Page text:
Clinic Information System with Decision Support System Related Literature
REVIEW OF RELATED LITERATURE / SYSTEM
Decision Support System “Evolution”
Daniel E. O’Leary
University of Southern California, Los Angeles, California
Apparently, Courbon, Grajew and Tolovi (1978) were the first to use the notion of “evolution” in decision support systems (DSS). Soon after that, Keen (1980) elaborated on key aspects related to evolution in DSS. That research was most concerned with the notion that DSS evolve over time: the development methodology of DSS is an evolutionary one. In a closely related set of developments, Lehman et al. (1983) appear to have been the first to use the term “evolution” in conjunction with generic computer software. In particular, Lehman (1998) labeled software development and maintenance, as software “evolution.” He described software change and enhancement as “unending,” suggesting that evolution also is unending.
DSS as a bundle of hardware, data and knowledge, user interface and software application -change and evolve over time. As a result, the purpose of this paper is to investigate the notion of DSS evolution and DSS characteristics and component evolution. Previous literature has primarily been concerned about the notions that DSS evolve and that methodologies of DSS development consider that evolution. In addition, there has been some concern as to why DSS evolve. However, there has been limited research according to how DSS actually change and evolve over time. Accordingly, we review the previous literature on DSS evolution, according to its individual components and provide specificity for DSS evolution through those components changing over time. In addition, we extend the notion of evolution to a more proactive perspective, aimed at management of evolution, where we try to predict and facilitate evolution as part of DSS management, rather than just passive evolution.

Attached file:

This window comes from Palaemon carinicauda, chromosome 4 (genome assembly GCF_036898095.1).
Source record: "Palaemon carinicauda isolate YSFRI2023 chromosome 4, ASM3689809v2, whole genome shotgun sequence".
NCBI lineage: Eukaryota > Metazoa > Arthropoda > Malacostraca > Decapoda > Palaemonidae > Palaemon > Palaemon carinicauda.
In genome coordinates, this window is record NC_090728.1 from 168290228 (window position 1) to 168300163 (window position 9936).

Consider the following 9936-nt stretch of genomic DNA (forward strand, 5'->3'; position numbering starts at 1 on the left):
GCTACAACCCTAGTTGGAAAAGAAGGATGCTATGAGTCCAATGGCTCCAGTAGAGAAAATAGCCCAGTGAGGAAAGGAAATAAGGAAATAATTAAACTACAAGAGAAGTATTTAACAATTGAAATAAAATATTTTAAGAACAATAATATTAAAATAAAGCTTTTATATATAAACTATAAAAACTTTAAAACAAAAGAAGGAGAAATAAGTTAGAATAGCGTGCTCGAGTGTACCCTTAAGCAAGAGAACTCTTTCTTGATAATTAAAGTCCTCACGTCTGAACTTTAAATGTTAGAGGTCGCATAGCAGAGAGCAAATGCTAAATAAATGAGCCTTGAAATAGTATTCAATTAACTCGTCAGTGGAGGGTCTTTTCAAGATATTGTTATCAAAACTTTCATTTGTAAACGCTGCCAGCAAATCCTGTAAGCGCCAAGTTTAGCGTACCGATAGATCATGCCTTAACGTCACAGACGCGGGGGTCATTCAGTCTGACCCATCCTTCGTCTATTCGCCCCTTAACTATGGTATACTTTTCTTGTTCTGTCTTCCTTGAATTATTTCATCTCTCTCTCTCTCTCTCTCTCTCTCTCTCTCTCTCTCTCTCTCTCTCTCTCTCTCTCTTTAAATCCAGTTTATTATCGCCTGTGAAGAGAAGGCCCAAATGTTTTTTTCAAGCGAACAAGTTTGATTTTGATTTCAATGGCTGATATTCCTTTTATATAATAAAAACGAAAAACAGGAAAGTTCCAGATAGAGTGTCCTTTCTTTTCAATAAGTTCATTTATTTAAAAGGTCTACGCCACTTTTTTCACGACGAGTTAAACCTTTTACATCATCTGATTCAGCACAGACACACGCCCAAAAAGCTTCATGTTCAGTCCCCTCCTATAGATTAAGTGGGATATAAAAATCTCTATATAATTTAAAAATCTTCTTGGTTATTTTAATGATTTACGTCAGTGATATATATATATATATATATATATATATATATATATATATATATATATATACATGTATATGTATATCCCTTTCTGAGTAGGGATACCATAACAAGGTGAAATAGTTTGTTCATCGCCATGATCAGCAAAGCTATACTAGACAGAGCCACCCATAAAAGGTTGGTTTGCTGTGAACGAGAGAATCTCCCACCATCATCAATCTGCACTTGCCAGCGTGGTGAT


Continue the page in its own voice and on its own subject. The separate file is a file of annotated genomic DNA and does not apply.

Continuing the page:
The scope of the paper is to investigate evolution of DSS, in general, and in its components, specifically. For some DSS components there is an extensive evolution literature, for example, database schema. However, for others there is a more limited literature, e.g., evolution of different knowledge representations. Because of the broad reaching and extensive nature of this topic, we provide additional discussion on knowledge evolution, including knowledge artifacts, such as taxonomies.
1.2 This Paper